Need a Brakes, Steering and Suspension Inspection?
Get roadside assistance or find specialists near you.
Australia's #1 booking site for car services & car repairs
Book now, pay later Interest-free payments
Transparent prices no surprises
*Available at select service providers. T&Cs apply.
Average rating for Brakes, steering and suspension inspection
4.5 • based on 27 reviews of 25 businesses
Brakes, Steering and Suspension Inspection
Why should I get a brake, steering and suspension inspection?
If you drive your vehicle every day, you may not notice that components have slowly deteriorated and could even be dangerous because you have adapted to how the car handles.
It’s a good idea to have your brakes, steering and suspension checked every couple of years – unless something makes you concerned that it should be checked sooner.
A technician will test drive your vehicle and carry out an under-car check to make sure the brakes, steering and suspension are up to scratch.
The cost to get an under-car check, which includes brakes, steering and suspension, will range from around $28 to $180 pending on who you go to and how thorough the inspection is.
How do the brakes, steering and suspension work?
The brakes, steering and suspension work together in enabling control of a vehicle, but let's break down each section into their own individual responsibilities:
They work through a system where the driver applies pressure to the brake pedal, an action that pushes a piston inside the brake master cylinder that is filled with hydraulic fluid.
The hydraulic fluid runs through tubes into brake calipers.
The hydraulic pressure forces the brake pads against the brake rotor (or disc) or forces the brake shoes against the drum (for drum
This action causes friction, slowing or stopping the vehicle.
Works through a series of pivot points between the steering wheel and the wheels.
When the steering wheel turns, it goes through a rack and pinion or box system which transfers the direction of movement to rods and arms
that guide the wheels in the desired direction.
A majority of vehicles on the road have power steering.
This system pumps fluid into the rack and pinion or steering box which assists the driver in reducing the required steering force.
Supports the frame of the vehicle and is comprised of components which absorb shock and weight whilst keeping the tyres on the road, allowing the
driver to control the car.
This is done through shock absorbers (dampers), springs, struts and anti-sway bars.
A spring on its own will continue to bounce, so a shock absorber or strut is used to dampen spring motion, vibration and transfer the heat through hydraulic fluid.
Anti-roll bars are a strong metal rod that bridges one side of the suspension to the other, running the length of the axle, to prevent body roll on cornering.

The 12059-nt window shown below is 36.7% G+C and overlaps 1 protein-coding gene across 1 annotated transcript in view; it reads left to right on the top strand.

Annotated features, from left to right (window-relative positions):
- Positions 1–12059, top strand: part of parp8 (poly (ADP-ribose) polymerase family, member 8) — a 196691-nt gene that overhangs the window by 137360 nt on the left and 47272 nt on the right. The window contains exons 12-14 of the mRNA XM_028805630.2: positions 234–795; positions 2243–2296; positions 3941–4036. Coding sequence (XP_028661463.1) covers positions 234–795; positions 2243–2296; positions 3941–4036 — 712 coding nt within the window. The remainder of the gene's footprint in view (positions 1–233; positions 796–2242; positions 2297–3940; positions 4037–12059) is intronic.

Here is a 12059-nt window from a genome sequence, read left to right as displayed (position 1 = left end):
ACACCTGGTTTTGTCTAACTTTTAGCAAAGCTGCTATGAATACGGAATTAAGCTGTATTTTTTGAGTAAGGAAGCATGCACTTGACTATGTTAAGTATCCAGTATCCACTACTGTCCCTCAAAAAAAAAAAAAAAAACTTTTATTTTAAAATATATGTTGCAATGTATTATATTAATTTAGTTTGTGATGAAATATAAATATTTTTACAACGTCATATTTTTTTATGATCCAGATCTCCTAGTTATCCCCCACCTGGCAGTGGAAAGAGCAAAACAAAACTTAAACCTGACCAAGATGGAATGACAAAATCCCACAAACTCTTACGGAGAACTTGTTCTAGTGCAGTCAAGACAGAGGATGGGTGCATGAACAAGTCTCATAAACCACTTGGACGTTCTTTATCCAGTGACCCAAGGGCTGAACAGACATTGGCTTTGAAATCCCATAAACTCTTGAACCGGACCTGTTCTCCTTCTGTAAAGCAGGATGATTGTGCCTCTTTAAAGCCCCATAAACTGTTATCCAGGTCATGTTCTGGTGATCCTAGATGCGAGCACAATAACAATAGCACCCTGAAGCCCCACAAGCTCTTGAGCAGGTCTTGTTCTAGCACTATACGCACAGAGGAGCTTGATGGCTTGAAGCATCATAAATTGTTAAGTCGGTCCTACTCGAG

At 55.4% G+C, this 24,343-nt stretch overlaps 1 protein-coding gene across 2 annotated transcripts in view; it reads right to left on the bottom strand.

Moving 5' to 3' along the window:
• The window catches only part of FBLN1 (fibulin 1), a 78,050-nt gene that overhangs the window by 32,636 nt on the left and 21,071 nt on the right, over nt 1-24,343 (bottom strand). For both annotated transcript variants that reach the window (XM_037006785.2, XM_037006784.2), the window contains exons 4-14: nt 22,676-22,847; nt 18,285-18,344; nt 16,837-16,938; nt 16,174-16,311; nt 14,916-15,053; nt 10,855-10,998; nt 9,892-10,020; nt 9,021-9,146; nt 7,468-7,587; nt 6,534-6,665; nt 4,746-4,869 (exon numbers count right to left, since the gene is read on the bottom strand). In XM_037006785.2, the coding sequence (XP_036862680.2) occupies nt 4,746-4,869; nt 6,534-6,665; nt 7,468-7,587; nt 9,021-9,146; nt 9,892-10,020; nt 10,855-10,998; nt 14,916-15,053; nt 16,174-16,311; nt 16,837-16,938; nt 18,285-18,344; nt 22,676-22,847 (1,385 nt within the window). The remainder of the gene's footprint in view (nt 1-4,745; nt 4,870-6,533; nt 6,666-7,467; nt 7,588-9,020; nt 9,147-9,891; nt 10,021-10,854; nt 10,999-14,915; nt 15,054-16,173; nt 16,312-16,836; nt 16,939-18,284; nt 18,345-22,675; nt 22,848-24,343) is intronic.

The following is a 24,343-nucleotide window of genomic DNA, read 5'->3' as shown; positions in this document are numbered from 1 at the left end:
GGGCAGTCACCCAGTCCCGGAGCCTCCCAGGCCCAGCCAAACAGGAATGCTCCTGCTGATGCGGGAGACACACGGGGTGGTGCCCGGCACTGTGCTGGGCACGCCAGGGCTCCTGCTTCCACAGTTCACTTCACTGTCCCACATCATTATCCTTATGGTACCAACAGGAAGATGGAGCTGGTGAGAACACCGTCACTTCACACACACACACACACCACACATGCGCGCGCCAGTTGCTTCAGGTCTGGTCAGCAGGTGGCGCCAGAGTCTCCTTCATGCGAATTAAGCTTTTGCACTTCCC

Common reasons for the brakes steering and suspension not to work
- Loss of brake fluid and worn brakes
- Power steering system failure and leakage
- Worn, damaged or faulty shock absorbers or struts
How is the brakes, steering and suspension inspection performed?
If you book in an inspection with a brake, steering and suspension specialist, the technician may drive your car onto a piece of equipment that simulates various on-road driving conditions.
This simulator will provide a report on the brakes, steering and suspension performance.
They will also do a thorough under-car inspection looking for signs of deterioration.
A brake test will be performed, as well as an inspection of brake components and brake pad wear.
You will usually be given an indication of what percentage of brake pad remains, and estimated kms when they likely will need to be replaced.
If you have drum brakes on the rear, they may check the brake shoes.
They should also inspect your brake fluid levels.
The power steering system and hoses will be scanned for faults or leaks.
A check of the rack and pinion or steering box, and a check that tie rod ends are greased and haven’t deteriorated will also be done.
They’ll look for any steering obstructions, ensuring there is free movement and no play in the steering.
The wheel bearings, tyre wear and pressure will be checked; springs, shock absorbers and struts inspected for damage or leaks; arms, bushes, bars,
linkages will also be checked, as will the CV joints.
How important is a brake, steering and suspension inspection?
On their own, each component is unique and important to the performance of your vehicle - you couldn’t drive without brakes, steering and suspension.
This is why they all need to be inspected regularly.
If you couldn’t steer and brake or you happen to hit a pothole without any suspension, you’re going to notice it, and it might feel like you’re driving Fred Flintstone’s car . . . Wilma would not be happy about that!